• The therapeutic and systemic effects of acyclovir on ganglionic herpes simplex virus (HSV) in mice were studied by varying the duration of treatment and the time of removal of ganglia for co-cultivation after treatment had ended. When treatment was started three hours after infection, it had a significant therapeutic effect even when the ganglionic culture was delayed 17 days after the end of acyclovir therapy. When treatment was started 24 hours after infection, it had no significant effect under the same circumstances. The treatment of established latent ganglionic HSV for 15 days with acyclovir had a significant therapeutic effect compared with control mice when ganglia were cultured two days after treatment had ended, but this effect was lost by ten and 21 days after the end of therapy. This indicates that acyclovir has a transient suppressive effect on part of the viral ganglionic reservoir, but it also indicates that these titers quickly reestablish themselves with the removal of drug therapy.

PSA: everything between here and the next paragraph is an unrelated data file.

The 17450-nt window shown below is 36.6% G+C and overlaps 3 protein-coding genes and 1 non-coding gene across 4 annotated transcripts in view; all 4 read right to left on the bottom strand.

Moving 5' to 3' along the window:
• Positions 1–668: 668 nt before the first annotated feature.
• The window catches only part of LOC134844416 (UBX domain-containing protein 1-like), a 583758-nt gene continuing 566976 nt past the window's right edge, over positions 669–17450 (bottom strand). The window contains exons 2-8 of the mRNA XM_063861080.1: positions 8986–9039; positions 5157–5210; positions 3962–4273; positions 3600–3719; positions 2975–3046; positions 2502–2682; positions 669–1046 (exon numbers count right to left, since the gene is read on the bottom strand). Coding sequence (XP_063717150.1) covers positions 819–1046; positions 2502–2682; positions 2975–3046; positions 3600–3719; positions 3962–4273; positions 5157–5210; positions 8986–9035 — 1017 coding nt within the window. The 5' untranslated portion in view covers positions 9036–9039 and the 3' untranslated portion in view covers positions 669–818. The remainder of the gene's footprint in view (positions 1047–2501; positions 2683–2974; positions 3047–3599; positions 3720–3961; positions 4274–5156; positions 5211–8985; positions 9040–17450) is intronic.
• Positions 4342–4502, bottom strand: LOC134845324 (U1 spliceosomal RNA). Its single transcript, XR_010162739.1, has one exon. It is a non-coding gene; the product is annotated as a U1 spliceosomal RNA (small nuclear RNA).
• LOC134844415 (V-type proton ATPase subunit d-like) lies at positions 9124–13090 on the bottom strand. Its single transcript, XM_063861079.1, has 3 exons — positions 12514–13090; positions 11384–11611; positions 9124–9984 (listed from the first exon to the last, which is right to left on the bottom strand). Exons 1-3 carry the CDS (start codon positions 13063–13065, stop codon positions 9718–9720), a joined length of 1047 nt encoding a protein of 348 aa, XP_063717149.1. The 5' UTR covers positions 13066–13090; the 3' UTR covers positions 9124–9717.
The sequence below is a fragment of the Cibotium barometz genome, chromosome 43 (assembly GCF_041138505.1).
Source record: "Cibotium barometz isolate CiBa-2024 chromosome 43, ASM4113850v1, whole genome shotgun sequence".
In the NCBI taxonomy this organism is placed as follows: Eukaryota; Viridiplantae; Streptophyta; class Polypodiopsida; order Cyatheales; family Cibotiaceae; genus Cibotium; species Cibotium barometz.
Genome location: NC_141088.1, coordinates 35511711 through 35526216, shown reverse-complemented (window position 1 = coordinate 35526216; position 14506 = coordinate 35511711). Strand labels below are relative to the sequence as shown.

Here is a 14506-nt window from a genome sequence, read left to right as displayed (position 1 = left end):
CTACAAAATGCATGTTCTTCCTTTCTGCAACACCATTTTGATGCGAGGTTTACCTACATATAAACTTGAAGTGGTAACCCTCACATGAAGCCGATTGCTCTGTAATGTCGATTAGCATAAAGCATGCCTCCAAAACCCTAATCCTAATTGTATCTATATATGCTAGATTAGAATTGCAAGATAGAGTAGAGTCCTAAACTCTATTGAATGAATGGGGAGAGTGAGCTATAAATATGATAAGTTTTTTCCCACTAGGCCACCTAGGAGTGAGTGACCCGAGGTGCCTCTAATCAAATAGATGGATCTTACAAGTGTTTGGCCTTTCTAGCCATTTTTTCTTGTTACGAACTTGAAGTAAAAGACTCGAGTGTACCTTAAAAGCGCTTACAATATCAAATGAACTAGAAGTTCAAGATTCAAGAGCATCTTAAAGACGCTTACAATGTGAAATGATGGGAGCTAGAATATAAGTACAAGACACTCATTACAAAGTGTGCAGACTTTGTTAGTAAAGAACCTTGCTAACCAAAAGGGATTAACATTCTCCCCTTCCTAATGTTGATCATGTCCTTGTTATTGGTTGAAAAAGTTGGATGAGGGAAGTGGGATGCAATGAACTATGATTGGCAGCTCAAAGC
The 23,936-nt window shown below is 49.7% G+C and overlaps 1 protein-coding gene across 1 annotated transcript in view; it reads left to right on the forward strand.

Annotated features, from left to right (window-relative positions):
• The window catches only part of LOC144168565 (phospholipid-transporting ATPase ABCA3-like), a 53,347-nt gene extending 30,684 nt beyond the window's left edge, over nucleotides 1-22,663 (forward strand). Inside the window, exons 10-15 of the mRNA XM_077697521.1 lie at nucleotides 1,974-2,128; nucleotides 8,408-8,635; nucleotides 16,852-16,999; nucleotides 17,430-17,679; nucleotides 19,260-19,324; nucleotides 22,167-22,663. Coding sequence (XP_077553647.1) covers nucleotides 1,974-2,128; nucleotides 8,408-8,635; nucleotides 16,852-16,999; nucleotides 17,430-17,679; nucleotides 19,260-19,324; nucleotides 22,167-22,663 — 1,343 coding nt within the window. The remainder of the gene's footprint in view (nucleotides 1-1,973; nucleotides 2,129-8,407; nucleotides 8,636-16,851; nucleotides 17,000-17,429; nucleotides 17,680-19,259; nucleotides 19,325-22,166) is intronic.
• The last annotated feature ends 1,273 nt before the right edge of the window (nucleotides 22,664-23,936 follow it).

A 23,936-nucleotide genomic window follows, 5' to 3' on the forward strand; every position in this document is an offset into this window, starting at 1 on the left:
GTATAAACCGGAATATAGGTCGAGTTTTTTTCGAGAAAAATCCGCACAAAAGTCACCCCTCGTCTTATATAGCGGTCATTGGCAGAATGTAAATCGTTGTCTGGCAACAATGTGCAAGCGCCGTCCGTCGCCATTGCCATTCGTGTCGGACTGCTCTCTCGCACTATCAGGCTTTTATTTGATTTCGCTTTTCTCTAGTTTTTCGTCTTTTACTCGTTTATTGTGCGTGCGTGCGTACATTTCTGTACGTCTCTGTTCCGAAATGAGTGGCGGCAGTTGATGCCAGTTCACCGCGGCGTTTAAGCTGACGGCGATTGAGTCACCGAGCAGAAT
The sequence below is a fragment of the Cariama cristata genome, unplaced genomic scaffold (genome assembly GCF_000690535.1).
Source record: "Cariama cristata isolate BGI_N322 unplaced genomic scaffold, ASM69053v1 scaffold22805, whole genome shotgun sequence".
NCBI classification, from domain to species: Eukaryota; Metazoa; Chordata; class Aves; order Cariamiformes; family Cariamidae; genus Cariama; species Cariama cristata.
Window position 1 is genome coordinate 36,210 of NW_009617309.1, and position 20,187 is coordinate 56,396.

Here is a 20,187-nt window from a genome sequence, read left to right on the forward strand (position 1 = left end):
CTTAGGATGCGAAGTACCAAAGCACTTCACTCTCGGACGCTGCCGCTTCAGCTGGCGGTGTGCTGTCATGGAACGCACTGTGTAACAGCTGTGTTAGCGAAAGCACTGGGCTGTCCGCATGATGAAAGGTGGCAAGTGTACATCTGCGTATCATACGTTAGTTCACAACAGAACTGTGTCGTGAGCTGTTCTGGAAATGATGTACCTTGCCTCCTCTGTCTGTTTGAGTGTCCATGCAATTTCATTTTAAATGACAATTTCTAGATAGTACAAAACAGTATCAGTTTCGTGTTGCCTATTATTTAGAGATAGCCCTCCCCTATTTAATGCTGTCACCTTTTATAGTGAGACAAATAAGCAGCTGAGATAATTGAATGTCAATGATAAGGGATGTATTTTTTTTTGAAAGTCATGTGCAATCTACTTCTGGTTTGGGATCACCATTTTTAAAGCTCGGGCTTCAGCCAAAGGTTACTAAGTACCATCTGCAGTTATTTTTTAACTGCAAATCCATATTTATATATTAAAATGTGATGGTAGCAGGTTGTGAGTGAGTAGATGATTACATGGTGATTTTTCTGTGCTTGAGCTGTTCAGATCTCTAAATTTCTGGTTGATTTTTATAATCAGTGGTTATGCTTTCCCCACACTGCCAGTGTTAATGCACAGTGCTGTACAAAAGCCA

Pavan-Langston D, Park NH, Hettinger M. Ganglionic Herpes Simplex and Systemic Acyclovir. Arch Ophthalmol. 1981;99(8):1417–1419. doi:10.1001/archopht.1981.03930020291019
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